Common herbicide compound may save millions of lives

phys.org | 10/4/2018 | Staff
superdudea (Posted by) Level 3
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A chemical compound found in common herbicides could help fight hospital-acquired human fungal pathogenic infections, which claim an estimated two million lives per year.

A team of international researchers led by The University of Queensland has discovered that the chemical chlorimuron ethyl also targets a range of fungal infections that are potentially fatal to humans, particularly people undergoing treatments which place the immune system under stress.

Dr - Luke - Guddat - UQ - School

Dr. Luke Guddat, from UQ's School of Chemistry and Molecular Biosciences, said the finding was very timely, given the growth in drug-resistant infections.

"There are more drug-resistant fungal diseases than ever – posing a major threat to global human health – and new drugs are urgently required to combat these diseases," he said.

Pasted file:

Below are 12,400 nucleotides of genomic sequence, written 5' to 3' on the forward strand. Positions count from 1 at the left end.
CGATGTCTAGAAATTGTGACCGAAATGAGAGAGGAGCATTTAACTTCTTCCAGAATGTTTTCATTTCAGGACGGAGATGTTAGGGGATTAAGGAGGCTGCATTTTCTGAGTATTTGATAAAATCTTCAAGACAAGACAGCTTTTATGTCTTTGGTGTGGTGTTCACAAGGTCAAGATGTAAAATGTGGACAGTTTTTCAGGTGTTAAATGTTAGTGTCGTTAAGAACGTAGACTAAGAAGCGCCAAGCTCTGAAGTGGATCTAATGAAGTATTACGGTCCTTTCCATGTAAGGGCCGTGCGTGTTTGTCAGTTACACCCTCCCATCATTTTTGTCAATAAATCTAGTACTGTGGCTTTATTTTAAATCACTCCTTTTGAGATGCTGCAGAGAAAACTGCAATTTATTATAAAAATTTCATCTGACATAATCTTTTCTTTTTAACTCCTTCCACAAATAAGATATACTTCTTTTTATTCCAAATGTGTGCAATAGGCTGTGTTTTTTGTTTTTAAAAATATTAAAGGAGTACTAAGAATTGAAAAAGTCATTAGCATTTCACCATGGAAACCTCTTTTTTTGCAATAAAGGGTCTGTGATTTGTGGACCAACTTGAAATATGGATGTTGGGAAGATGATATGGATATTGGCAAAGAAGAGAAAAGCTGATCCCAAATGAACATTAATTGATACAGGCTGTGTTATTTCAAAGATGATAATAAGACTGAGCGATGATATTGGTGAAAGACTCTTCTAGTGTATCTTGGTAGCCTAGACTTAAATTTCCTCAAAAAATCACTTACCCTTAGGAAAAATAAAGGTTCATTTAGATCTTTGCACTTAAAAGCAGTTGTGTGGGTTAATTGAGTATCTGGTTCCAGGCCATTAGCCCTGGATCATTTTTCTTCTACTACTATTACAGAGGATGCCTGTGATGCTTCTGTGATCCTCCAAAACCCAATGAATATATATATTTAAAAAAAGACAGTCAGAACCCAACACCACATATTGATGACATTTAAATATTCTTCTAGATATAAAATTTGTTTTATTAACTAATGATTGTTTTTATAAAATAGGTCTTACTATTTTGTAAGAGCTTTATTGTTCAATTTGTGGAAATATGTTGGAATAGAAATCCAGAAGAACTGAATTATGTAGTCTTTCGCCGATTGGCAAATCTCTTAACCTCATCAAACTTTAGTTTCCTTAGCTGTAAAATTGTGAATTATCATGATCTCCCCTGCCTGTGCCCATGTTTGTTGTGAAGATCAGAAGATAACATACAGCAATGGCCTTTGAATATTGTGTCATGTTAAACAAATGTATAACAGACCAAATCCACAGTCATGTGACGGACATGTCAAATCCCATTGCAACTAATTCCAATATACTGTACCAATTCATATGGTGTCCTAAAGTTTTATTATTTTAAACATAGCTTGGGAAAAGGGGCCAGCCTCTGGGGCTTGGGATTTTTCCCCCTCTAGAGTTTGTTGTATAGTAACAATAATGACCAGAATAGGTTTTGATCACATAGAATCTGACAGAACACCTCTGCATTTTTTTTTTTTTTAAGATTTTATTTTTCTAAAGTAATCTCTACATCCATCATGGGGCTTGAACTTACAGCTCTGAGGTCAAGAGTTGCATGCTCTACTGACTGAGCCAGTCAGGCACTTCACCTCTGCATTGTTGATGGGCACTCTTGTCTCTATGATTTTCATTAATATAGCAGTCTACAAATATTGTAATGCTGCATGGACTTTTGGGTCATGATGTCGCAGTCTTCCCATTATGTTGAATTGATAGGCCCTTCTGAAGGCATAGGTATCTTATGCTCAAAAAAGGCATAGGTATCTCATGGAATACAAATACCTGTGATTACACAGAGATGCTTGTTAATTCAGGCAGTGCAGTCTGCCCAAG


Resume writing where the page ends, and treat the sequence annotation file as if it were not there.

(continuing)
Research - Class - Herbicide - Ability - Growth

"Through this research we wanted to see if a specific class of commercial herbicide has the ability to stop the growth of these infections.

"We thought this was a good idea, since plants and fungi have a similar enzyme that these chemicals inhibit, and it turns out we were correct."

Researchers - Families - Compounds - Enzyme - Species

The researchers tested five different families of compounds, to see if they could inhibit a key enzyme from the fungal species, Candida albicans...
(Excerpt) Read more at: phys.org
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